Millets and the journey of the grain in Indian culinary history

Millets may be in the news today because of PM Modi’s suggestion that the grain should be used as a staple in mid-day meals. But just 50 years ago, millets were among the most widely grown crops in India. History of Millet on the Korean Peninsula 3500-2000 Ka In India, the history of the food traces the mention of millet to some of the oldest Yajurveda texts.

Various types of millet
The early history of Indian grain’s breeding history identifies three types of millets known as staples: foxtail millet, barnyard millet, and black finger. Sorghum, pearl, ragi, proso, kodo are all varieties of millet. The grain had its main place in various Indian cuisines, although it later fell out of favor and began to be treated as a coarse grain of inferior quality, unsuitable for the more sophisticated palate.

Why did millets disappear from the Indian kitchen?
Like many other customs, Indians also changed their eating habits according to western tastes. Local food supplies declined rapidly. Food grains such as millet eventually declined as it was considered a poor choice compared to wheat or rice. Before the Green Revolution, millet accounted for 40 percent of cultivated grains, contributing more than rice production.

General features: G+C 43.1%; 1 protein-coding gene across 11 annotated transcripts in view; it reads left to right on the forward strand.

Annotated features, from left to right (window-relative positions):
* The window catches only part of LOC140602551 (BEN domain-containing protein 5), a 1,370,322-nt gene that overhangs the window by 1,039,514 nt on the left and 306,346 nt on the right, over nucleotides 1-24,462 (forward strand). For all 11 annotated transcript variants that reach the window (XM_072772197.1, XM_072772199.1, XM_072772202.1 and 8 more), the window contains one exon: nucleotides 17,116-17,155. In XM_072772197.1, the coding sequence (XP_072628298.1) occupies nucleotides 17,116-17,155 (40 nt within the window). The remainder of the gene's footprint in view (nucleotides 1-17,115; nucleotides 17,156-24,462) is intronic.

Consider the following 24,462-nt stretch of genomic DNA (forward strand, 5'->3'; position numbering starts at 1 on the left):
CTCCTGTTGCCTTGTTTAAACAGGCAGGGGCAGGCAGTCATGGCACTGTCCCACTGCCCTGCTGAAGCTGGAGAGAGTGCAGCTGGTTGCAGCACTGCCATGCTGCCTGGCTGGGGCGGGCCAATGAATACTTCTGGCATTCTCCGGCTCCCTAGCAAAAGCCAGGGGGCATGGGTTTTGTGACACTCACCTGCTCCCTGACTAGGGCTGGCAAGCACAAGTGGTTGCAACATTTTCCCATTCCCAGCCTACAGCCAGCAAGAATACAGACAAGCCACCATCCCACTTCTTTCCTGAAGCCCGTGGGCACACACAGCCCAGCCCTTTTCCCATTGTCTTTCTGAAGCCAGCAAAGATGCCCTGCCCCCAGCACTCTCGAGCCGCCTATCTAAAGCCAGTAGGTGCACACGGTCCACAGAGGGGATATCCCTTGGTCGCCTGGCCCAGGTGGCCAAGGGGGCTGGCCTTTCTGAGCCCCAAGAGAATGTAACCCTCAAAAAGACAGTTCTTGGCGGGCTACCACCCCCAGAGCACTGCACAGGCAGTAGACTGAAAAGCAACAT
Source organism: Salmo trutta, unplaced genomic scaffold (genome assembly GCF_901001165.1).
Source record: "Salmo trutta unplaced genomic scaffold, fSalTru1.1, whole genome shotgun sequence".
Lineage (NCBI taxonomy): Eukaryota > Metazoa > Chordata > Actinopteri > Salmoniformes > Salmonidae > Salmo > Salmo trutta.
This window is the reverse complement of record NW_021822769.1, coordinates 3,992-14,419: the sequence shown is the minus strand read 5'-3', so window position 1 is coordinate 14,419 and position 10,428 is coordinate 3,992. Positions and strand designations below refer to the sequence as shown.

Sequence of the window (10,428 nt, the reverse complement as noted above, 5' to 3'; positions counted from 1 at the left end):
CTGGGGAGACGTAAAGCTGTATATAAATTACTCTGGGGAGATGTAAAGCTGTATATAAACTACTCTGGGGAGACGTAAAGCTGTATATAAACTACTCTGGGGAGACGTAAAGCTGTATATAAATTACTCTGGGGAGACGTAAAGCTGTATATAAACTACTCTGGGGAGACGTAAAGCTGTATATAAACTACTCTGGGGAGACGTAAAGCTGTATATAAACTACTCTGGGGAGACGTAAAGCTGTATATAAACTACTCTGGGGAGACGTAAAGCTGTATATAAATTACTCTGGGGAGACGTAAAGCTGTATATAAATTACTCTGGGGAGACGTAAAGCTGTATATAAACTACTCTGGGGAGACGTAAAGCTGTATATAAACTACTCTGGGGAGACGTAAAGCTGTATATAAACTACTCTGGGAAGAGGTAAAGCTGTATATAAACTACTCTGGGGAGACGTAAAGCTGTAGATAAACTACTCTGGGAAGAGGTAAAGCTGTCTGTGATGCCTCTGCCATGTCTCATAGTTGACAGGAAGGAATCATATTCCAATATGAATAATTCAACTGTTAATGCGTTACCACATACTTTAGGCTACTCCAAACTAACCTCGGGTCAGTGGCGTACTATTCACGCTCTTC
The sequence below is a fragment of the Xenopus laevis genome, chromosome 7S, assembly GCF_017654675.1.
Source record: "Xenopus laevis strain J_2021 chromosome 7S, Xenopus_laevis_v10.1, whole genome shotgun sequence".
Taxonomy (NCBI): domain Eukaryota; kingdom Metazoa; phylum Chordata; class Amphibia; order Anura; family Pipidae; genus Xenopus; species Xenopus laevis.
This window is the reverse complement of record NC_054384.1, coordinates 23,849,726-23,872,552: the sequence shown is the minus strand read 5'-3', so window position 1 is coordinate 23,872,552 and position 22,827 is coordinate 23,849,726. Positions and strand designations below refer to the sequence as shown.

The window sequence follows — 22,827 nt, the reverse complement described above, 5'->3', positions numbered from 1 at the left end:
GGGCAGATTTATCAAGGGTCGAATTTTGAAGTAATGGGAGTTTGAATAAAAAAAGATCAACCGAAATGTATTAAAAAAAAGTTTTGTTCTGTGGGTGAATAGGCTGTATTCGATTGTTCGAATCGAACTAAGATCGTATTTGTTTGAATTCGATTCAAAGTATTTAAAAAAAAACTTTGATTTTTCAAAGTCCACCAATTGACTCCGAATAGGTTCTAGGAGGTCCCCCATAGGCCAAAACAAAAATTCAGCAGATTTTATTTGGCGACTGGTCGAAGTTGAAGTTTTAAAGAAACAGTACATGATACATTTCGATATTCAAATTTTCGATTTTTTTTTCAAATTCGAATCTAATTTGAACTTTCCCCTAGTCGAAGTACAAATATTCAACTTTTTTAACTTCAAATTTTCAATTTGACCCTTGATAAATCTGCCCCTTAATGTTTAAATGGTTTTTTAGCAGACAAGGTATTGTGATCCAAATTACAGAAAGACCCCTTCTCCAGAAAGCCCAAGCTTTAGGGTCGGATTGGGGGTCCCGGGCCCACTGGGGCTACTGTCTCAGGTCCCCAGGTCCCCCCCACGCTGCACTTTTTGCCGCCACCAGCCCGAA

How production declined over the years
Over the years, millet production dropped from 40 percent of grain production to around 10 percent with agricultural and environmental impacts. Rice and wheat have become staples of India. The movement towards millet in India started slowly in the last few years.

Indian millet data
According to Assocham, India is the largest millet producer in the world. In India, millet is grown in about 21 states. There is strong momentum in Rajasthan, Maharashtra, Karnataka, Andhra Pradesh, Tamil Nadu, Kerala, Telangana, Uttarakhand, Jharkhand, Madhya Pradesh, Haryana and Gujarat. In India, millets are cultivated in an area of ​​12.45 million hectares, producing 15.53 million tonnes with a yield of 1247 kg/ha. Sorghum is the most important food grain in India after rice, wheat and maize in terms of area (3.84 Mn. ha) and production (4.31 Mn. MT). Bajra 7.05 m ha) is yielding more than 50 percent of the country’s area with millet, with almost the same percentage of production. Interestingly, India is the largest producer of Barnyard (99.9 percent), Finger (53.3 percent), Kodo (100 percent), Small millet (100 percent) and Pearl millet (44.5 percent). It produces about 12.46 million metric tons from the area of ​​8.87 million.

Permanent option
Millets are not easily destroyed and sometimes last for more than a decade. Its nutritional value is high, and it plays an important role in controlling food wastage. Millet is high in fiber, magnesium, niacin (vitamin B3), gluten-free and high in protein.

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